Making concessional contributions can be an effective way to boost your super and reduce your assessable income. Concessional contributions include compulsory employer contributions, salary sacrifice contributions and personal contributions claimed as a tax deduction.
What are the potential benefits of making concessional contributions?
If you make a personal super contribution, you may be able to claim the contribution as a tax deduction and reduce your assessable income.
Concessional contributions will generally be taxed in the superannuation fund at the concessional rate of up to 15%4 instead of your marginal tax rate, which may be up to 47%5. Depending on your circumstances, making concessional contributions could result in a tax saving of up to 32% and enable you to boost your super.
What contribution caps apply to concessional contributions?
A cap applies to concessional contributions (including compulsory employer contributions) made to super. Since 1 July 2017, the cap is $25,000 for everyone. Penalties apply if you exceed the concessional contribution cap. Further information on concessional contribution caps is available by visiting the ATO website.
Who can make concessional contributions?
On 1 July 2017, the rules that related to claiming a tax deduction for personal contributions you make to super changed. All individuals who are eligible to make a personal contribution to super are able to claim a tax deduction.
You can make personal super contributions (concessional or non-concessional) if you’re aged 64 and under, or if you’re 65 - 74 and meet the work test (which means you’re working at least 40 hours over 30 consecutive days in the financial year the contribution is being made)6.
How do you claim the tax-deduction?
To be eligible to claim the personal super contribution as a tax deduction, you need to submit a valid ‘Notice of Intent’ form to your super fund. You’ll also need to receive an acknowledgment from the super fund before you complete your tax return, start a pension or withdraw or rollover money from the fund to which you made your personal contribution.
For more information, or to determine if you’re eligible, visit the ATO website and speak with your registered tax agent.
Please note that there are special rules for contributions toward a Defined Benefit interest. For more information, visit the ATO website.
The information on this web page is of a general nature only and has been prepared by the Trustee without taking into account your objectives, financial circumstances or needs. Before acting on any of this information, you should consider whether it is appropriate to your objectives, financial circumstances and needs, and seek appropriate professional advice. You should not rely on this information to determine your personal tax obligations, please consult a registered tax agent for this purpose.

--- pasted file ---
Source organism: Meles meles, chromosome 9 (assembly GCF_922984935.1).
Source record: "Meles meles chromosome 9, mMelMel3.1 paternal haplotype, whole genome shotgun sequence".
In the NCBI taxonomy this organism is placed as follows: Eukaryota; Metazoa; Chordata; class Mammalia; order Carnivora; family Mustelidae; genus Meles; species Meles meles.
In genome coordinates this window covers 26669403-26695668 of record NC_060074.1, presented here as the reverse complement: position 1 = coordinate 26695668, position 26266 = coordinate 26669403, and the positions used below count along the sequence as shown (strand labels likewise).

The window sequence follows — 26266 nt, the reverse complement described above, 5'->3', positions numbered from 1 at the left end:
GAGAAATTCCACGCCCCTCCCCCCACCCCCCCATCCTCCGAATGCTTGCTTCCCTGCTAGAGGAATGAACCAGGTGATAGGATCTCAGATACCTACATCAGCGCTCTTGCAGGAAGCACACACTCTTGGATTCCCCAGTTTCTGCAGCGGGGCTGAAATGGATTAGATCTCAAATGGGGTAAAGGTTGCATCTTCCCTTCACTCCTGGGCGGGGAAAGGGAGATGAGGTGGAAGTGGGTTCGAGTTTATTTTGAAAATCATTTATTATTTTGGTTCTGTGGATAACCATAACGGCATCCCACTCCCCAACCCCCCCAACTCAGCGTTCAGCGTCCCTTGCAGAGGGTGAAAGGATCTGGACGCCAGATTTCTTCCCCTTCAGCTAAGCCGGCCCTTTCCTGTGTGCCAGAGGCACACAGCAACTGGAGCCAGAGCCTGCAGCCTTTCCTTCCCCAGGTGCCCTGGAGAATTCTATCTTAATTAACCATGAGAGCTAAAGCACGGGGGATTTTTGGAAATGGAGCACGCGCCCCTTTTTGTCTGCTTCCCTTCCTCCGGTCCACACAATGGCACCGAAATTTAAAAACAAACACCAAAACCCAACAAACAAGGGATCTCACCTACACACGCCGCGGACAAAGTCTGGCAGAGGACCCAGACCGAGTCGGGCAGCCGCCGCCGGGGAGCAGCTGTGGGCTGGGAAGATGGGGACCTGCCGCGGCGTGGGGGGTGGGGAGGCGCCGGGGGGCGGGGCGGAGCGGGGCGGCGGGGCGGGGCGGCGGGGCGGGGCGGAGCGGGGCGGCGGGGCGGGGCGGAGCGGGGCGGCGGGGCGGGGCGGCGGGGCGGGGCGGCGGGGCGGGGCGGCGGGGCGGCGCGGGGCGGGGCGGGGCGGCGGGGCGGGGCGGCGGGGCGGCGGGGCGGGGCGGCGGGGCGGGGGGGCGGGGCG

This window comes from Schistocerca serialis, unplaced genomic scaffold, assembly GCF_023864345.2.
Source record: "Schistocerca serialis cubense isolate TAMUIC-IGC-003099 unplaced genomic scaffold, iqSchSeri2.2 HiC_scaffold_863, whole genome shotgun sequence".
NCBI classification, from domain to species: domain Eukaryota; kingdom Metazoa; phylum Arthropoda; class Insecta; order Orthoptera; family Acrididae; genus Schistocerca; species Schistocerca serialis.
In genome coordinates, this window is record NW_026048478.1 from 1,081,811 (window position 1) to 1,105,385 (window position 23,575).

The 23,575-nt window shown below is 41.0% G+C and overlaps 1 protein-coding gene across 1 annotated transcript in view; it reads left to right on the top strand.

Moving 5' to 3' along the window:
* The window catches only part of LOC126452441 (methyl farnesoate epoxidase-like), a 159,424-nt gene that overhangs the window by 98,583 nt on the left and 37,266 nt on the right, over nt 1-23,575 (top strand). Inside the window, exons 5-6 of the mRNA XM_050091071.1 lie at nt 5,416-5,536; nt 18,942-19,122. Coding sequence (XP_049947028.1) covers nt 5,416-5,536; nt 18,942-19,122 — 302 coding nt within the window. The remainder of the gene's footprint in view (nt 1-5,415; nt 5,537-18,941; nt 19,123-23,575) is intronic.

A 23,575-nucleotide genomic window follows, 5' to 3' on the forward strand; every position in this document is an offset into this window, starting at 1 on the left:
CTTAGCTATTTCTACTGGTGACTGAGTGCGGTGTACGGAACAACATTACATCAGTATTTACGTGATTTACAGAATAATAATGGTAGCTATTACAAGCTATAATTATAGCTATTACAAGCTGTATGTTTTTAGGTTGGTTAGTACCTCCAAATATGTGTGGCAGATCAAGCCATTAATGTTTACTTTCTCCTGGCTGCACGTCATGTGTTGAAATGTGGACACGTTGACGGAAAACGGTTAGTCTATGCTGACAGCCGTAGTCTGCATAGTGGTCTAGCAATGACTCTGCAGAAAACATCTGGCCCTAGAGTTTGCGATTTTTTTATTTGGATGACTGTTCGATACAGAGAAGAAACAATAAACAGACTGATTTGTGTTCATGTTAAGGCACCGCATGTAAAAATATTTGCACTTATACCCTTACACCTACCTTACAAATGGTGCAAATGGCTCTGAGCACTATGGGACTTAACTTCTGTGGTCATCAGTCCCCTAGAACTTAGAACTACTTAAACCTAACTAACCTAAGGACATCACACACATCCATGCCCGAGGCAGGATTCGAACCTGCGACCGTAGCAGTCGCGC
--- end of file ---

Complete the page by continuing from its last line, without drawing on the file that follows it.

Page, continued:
1 Current for 2017/18 financial year. The bring forward rule is limited to those under age 65. For more details on the contribution rules, please refer to ato.gov.au.
2 Current for 2017/2018. Total super balance includes super savings in accumulation accounts and income streams.
3 ASFA Retirement Standard 2018.
4 Individuals with income for surcharge purposes (disregarding their reportable super contributions) and low-tax contributions above $250,000 in the 2017/18 financial year will pay an additional 15% tax on personal deductible and other concessional super contributions within the concessional contributions cap.
5 Includes Medicare Levy.
6 An exemption from the work test is available from 1 July 2019. The exemption allows you to make voluntary contributions to your super without the need to satisfy the work test, for one financial year only. This is available to recently retired individuals aged 65 - 74, who have a total super balance less than $300,000 (prior to the most recent 30 June), and met the work test for the previous financial year. Also, this can only be applied once in your lifetime.